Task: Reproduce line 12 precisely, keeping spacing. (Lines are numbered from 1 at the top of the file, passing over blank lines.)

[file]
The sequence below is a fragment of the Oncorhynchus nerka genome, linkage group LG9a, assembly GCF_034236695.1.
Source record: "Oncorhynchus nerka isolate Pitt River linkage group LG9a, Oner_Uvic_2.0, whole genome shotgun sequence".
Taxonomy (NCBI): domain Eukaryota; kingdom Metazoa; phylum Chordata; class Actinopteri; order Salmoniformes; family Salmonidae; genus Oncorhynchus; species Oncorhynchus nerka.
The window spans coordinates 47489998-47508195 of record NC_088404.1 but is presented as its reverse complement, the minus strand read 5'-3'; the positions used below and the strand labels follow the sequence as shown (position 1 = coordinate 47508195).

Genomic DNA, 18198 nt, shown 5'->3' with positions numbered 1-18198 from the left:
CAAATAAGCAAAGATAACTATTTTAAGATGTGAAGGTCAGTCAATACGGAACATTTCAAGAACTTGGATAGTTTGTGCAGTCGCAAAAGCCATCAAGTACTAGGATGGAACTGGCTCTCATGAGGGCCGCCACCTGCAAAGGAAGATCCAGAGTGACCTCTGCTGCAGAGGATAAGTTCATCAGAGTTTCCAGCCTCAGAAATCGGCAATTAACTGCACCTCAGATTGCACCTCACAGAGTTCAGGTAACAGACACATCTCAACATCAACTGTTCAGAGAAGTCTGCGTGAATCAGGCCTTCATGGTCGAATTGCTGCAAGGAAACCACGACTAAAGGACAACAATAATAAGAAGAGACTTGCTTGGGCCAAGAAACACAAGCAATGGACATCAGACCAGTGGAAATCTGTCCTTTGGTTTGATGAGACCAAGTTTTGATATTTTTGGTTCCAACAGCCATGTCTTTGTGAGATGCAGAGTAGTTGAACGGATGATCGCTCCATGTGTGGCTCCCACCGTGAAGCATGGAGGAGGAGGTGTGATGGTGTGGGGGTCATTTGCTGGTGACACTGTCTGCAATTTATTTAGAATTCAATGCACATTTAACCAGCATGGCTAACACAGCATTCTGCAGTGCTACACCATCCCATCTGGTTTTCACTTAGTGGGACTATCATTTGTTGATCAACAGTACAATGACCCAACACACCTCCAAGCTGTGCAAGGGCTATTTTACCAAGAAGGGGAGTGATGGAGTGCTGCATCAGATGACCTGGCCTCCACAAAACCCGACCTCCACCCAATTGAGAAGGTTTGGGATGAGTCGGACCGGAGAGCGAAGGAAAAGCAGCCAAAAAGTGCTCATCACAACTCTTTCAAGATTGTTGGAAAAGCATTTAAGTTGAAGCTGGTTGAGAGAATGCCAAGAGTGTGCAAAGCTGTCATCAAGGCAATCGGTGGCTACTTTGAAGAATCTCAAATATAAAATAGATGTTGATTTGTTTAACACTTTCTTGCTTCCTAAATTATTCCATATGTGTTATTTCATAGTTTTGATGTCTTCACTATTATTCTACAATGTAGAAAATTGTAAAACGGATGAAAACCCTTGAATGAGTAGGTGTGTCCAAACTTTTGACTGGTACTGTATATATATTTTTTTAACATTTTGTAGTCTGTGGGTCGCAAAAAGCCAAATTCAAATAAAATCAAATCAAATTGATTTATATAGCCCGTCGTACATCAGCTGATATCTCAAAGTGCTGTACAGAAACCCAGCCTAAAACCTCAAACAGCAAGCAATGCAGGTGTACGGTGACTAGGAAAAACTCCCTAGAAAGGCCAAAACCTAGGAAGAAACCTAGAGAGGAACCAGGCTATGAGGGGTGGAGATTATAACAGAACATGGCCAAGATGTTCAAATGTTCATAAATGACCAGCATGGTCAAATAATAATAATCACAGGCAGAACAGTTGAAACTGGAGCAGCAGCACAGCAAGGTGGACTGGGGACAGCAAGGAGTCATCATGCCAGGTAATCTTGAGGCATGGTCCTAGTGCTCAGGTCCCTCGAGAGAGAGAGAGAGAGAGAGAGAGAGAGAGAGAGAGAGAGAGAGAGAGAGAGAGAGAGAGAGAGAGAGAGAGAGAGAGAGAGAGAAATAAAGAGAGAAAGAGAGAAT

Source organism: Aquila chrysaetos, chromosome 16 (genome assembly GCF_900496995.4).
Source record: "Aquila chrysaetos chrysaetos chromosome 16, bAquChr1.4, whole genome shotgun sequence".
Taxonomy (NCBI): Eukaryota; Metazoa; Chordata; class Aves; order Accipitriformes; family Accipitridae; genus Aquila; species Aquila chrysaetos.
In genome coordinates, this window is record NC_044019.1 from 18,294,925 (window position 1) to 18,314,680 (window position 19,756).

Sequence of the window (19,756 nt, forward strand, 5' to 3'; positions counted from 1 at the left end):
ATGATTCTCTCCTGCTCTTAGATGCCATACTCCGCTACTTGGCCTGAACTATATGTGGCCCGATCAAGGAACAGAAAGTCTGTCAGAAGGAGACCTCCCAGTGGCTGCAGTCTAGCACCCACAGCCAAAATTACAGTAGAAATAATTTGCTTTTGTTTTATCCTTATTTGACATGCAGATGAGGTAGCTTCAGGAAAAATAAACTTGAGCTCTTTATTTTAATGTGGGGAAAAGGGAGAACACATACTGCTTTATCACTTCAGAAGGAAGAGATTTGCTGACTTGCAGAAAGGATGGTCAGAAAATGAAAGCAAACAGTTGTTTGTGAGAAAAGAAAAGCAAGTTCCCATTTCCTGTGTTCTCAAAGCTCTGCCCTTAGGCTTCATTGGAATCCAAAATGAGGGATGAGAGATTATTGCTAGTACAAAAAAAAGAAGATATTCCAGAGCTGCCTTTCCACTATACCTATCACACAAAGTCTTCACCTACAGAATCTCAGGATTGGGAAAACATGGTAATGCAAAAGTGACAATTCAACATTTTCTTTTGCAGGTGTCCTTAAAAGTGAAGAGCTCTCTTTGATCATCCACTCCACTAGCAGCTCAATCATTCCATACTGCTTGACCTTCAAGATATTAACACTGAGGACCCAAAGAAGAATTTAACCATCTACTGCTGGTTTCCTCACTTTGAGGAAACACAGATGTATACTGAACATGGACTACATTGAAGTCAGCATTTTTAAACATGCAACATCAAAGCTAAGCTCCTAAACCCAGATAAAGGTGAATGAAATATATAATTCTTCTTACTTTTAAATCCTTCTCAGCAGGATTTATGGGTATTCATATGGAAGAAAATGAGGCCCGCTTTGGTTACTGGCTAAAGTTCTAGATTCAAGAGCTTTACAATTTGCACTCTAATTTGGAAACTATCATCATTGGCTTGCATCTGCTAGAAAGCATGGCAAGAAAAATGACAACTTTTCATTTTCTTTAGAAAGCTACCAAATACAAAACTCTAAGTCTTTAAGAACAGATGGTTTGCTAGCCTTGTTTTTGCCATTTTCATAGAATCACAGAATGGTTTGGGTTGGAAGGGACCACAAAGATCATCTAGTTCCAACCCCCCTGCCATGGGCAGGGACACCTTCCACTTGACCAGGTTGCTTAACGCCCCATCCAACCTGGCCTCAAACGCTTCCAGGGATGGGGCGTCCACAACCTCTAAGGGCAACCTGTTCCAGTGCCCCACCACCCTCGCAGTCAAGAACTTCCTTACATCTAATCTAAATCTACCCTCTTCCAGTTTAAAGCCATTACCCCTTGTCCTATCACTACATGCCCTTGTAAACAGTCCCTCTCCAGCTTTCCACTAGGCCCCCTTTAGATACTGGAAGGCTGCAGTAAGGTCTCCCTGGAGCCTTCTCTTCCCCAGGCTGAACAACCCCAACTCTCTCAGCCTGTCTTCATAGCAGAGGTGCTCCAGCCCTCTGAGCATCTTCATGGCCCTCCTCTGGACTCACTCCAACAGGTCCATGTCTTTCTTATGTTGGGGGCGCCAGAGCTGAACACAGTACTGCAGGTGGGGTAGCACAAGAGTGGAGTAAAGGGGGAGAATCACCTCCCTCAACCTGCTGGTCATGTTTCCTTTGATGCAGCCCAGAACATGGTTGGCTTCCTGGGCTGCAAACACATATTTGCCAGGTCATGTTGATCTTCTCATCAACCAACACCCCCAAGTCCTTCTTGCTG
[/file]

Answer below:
ATGATTCTCTCCTGCTCTTAGATGCCATACTCCGCTACTTGGCCTGAACTATATGTGGCCCGATCAAGGAACAGAAAGTCTGTCAGAAGGAGACCTCCCAGTGGCTGCAGTCTAGCACCCACAGCCAAAATTACAGTAGAAATAATTTGCTTTTGTTTTATCCTTATTTGACATGCAGATGAGGTAGCTTCAGGAAAAATAAACTTGAGCTCTTTATTTTAATGTGGGGAAAAGGGAGAACACATACTGCTTTATCACTTCAGAAGGAAGAGATTTGCTGACTTGCAGAAAGGATGGTCAGAAAATGAAAGCAAACAGTTGTTTGTGAGAAAAGAAAAGCAAGTTCCCATTTCCTGTGTTCTCAAAGCTCTGCCCTTAGGCTTCATTGGAATCCAAAATGAGGGATGAGAGATTATTGCTAGTACAAAAAAAAGAAGATATTCCAGAGCTGCCTTTCCACTATACCTATCACACAAAGTCTTCACCTACAGAATCTCAGGATTGGGAAAACATGGTAATGCAAAAGTGACAATTCAACATTTTCTTTTGCAGGTGTCCTTAAAAGTGAAGAGCTCTCTTTGATCATCCACTCCACTAGCAGCTCAATCATTCCATACTGCTTGACCTTCAAGATATTAACACTGAGGACCCAAAGAAGAATTTAACCATCTACTGCTGGTTTCCTCACTTTGAGGAAACACAGATGTATACTGAACATGGACTACATTGAAGTCAGCATTTTTAAACATGCAACATCAAAGCTAAGCTCCTAAACCCAGATAAAGGTGAATGAAATATATAATTCTTCTTACTTTTAAATCCTTCTCAGCAGGATTTATGGGTATTCATATGGAAGAAAATGAGGCCCGCTTTGGTTACTGGCTAAAGTTCTAGATTCAAGAGCTTTACAATTTGCACTCTAATTTGGAAACTATCATCATTGGCTTGCATCTGCTAGAAAGCATGGCAAGAAAAATGACAACTTTTCATTTTCTTTAGAAAGCTACCAAATACAAAACTCTAAGTCTTTAAGAACAGATGGTTTGCTAGCCTTGTTTTTGCCATTTTCATAGAATCACAGAATGGTTTGGGTTGGAAGGGACCACAAAGATCATCTAGTTCCAACCCCCCTGCCATGGGCAGGGACACCTTCCACTTGACCAGGTTGCTTAACGCCCCATCCAACCTGGCCTCAAACGCTTCCAGGGATGGGGCGTCCACAACCTCTAAGGGCAACCTGTTCCAGTGCCCCACCACCCTCGCAGTCAAGAACTTCCTTACATCTAATCTAAATCTACCCTCTTCCAGTTTAAAGCCATTACCCCTTGTCCTATCACTACATGCCCTTGTAAACAGTCCCTCTCCAGCTTTCCACTAGGCCCCCTTTAGATACTGGAAGGCTGCAGTAAGGTCTCCCTGGAGCCTTCTCTTCCCCAGGCTGAACAACCCCAACTCTCTCAGCCTGTCTTCATAGCAGAGGTGCTCCAGCCCTCTGAGCATCTTCATGGCCCTCCTCTGGACTCACTCCAACAGGTCCATGTCTTTCTTATGTTGGGGGCGCCAGAGCTGAACACAGTACTGCAGGTGGGGTAGCACAAGAGTGGAGTAAAGGGGGAGAATCACCTCCCTCAACCTGCTGGTCATGTTTCCTTTGATGCAGCCCAGAACATGGTTGGCTTCCTGGGCTGCAAACACATATTTGCCAGGTCATGTTGATCTTCTCATCAACCAACACCCCCAAGTCCTTCTTGCTG